The doctors of the Center for Excellence in Hand are able to understand the best form of treatment for each child through their dedication to research. One of the research studies in the center focuses on the impact of participating in Hand Camp has on school-aged children with a congenital hand difference. Our doctors and researchers evaluate a child’s self-esteem, function and participation in activities, as well as their relationship with peers before and after attending Hand Camp. From treating children with congenital hand abnormalities, such as webbed fingers, reconstructing children’s hands with extra digits, or changing the position of fingers on hands, the center strives to give children back their childhood through the hospital’s world-renowned patient care and groundbreaking research. The Center for Excellence in Hand is committed to helping children with congenital hand anomalies become active, happy, productive, and independent adults.

 

Future North Campus Construction is Underway

The groundbreaking celebration for Scottish Rite Hospital’s future North Campus in Frisco took place last fall. The event marked the start of construction on the hospital’s first-ever satellite campus since the institution’s founding in 1921.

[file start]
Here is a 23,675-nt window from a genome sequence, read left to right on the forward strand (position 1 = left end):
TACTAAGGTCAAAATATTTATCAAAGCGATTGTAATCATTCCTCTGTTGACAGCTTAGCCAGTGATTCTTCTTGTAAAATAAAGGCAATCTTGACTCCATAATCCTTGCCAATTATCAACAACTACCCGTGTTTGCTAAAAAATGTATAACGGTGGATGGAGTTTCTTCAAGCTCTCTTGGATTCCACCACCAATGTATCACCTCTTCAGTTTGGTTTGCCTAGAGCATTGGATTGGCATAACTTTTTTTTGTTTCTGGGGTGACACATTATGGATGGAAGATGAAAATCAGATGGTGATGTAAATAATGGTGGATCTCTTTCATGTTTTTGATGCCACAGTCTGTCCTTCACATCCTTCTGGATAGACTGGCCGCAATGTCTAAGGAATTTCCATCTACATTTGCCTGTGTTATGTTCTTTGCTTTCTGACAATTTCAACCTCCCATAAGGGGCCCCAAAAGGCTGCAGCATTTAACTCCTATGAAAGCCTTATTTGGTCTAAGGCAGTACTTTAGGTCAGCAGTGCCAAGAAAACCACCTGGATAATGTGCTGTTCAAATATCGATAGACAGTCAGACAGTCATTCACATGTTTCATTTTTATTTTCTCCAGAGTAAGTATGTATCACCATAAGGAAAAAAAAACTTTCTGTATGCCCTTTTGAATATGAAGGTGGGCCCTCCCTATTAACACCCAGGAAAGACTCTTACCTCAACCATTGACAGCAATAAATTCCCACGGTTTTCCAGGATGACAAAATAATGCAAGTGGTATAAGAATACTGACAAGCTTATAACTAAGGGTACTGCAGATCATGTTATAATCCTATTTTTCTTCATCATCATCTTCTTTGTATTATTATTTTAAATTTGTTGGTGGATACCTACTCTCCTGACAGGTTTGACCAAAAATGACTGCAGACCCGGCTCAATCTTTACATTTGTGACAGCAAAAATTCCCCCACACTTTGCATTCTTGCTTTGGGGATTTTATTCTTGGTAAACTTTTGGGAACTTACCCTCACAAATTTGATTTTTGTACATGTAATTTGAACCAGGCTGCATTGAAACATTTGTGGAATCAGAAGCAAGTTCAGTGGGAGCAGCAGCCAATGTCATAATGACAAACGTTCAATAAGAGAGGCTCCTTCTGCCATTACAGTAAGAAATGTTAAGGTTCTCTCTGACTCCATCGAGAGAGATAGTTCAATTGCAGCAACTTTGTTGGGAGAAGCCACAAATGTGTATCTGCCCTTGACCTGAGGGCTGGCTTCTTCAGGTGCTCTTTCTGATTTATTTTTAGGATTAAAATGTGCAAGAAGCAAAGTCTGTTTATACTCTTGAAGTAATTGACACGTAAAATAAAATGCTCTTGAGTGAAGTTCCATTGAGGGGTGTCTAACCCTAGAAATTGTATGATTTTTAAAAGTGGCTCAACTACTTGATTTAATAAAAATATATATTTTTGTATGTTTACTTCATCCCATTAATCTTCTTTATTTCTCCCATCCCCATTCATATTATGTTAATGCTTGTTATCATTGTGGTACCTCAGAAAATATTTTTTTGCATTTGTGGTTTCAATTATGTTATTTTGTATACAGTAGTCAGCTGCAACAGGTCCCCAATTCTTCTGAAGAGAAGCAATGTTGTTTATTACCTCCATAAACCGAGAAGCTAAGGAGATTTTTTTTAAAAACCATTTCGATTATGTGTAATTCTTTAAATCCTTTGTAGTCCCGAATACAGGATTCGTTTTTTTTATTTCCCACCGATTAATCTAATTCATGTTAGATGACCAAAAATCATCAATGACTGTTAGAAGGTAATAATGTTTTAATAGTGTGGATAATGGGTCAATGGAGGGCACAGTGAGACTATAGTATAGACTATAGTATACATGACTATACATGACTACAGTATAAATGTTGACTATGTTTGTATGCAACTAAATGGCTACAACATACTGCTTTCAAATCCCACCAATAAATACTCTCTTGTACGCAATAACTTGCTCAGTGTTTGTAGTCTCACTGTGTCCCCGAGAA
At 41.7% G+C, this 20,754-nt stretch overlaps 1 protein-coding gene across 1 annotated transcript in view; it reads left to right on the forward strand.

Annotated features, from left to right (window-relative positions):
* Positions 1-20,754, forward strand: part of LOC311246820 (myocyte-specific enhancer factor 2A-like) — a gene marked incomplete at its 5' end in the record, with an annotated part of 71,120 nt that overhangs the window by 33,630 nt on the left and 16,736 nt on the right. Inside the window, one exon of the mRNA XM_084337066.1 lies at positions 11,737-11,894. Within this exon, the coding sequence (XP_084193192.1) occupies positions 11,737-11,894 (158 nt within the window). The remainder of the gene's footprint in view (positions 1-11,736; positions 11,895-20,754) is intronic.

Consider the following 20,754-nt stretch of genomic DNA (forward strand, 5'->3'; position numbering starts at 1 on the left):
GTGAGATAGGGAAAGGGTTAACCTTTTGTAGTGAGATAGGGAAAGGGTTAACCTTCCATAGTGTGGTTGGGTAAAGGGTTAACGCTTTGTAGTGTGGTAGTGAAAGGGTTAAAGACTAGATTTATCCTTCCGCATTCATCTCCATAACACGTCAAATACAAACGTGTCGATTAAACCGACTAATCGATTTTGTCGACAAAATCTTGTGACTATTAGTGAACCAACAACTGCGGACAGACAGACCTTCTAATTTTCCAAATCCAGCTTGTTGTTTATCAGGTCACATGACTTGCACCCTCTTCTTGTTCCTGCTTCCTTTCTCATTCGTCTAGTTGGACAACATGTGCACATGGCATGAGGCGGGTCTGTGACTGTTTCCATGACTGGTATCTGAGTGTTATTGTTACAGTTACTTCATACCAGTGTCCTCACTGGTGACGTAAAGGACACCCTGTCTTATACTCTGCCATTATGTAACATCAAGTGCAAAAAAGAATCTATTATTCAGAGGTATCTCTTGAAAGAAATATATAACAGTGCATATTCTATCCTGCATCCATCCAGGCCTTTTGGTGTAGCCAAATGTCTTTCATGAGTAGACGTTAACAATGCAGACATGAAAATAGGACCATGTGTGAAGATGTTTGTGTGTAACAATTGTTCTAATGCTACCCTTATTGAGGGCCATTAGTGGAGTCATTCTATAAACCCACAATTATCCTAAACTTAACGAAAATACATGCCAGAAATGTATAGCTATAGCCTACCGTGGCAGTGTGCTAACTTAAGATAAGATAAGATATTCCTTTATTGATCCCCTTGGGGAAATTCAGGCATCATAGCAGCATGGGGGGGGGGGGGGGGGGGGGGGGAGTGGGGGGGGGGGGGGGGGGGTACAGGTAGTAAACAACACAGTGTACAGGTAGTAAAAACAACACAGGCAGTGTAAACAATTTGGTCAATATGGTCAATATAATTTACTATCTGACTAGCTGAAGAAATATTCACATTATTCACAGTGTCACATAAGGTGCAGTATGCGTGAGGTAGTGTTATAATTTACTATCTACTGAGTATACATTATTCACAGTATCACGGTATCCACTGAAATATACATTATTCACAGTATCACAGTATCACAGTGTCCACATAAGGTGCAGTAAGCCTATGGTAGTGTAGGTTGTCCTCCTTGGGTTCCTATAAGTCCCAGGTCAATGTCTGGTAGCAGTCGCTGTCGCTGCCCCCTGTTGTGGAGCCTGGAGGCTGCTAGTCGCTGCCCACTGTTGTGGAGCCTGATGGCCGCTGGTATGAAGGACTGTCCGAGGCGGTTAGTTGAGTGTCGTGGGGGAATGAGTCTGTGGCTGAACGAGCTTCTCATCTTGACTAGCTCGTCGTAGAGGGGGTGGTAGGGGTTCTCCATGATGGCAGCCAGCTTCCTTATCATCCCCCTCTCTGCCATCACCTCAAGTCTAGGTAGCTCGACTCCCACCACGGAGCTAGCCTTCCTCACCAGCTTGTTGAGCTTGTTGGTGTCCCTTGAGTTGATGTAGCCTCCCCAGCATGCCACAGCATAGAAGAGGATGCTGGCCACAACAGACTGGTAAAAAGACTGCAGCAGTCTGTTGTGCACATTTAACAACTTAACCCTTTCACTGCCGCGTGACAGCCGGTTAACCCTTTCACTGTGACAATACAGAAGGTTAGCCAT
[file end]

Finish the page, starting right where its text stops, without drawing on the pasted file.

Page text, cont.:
Since then, excavation and clearing of the 40-acre parcel, located at the northeast corner of Lebanon Road and the Dallas North Tollway, has commenced. The hospital’s ambulatory surgery center is scheduled to open in the fall of 2018.

In the meantime, the hospital’s Plano location at 7000 West Plano Parkway is offering world-renowned sports medicine care to young athletes. In addition, the interim facility offers a fracture clinic, sports therapy, sports-related concussion treatment, a hand clinic and general orthopedic services to patients throughout North Texas.

Paying it FORE-ward

Patient Lauren, age 17, of Dallas, is a natural on the fairway. She was introduced to golf in the third grade when she attended Learn to Golf, an instructional golf program that Scottish Rite Hospital offers its patients. She’s been making tee times and swinging her clubs ever since. Lauren became a hospital patient when she received a diagnosis of psoriatic arthritis at age 2.

Screen Shot 2017-04-10 at 12.47.18 PM“She was treated for about a year and a half and then her arthritis went into remission for 13 years,” her mom, Kammie Campagna says. “Strangely enough, about two years ago, she felt her knees aching, and we came for an MRI and learned that the arthritis had returned.”

Lauren hasn’t let her diagnosis keep her off the course. One of her proudest golf achievements is her participation in KidSwing, an annual golf tournament for kids benefiting Scottish Rite Hospital patients. A participant since 2011 and junior committee member since 2014, Lauren has used her love of golf as a way to give back to Scottish Rite Hospital. She has raised more than $3,000 — and had fun doing it.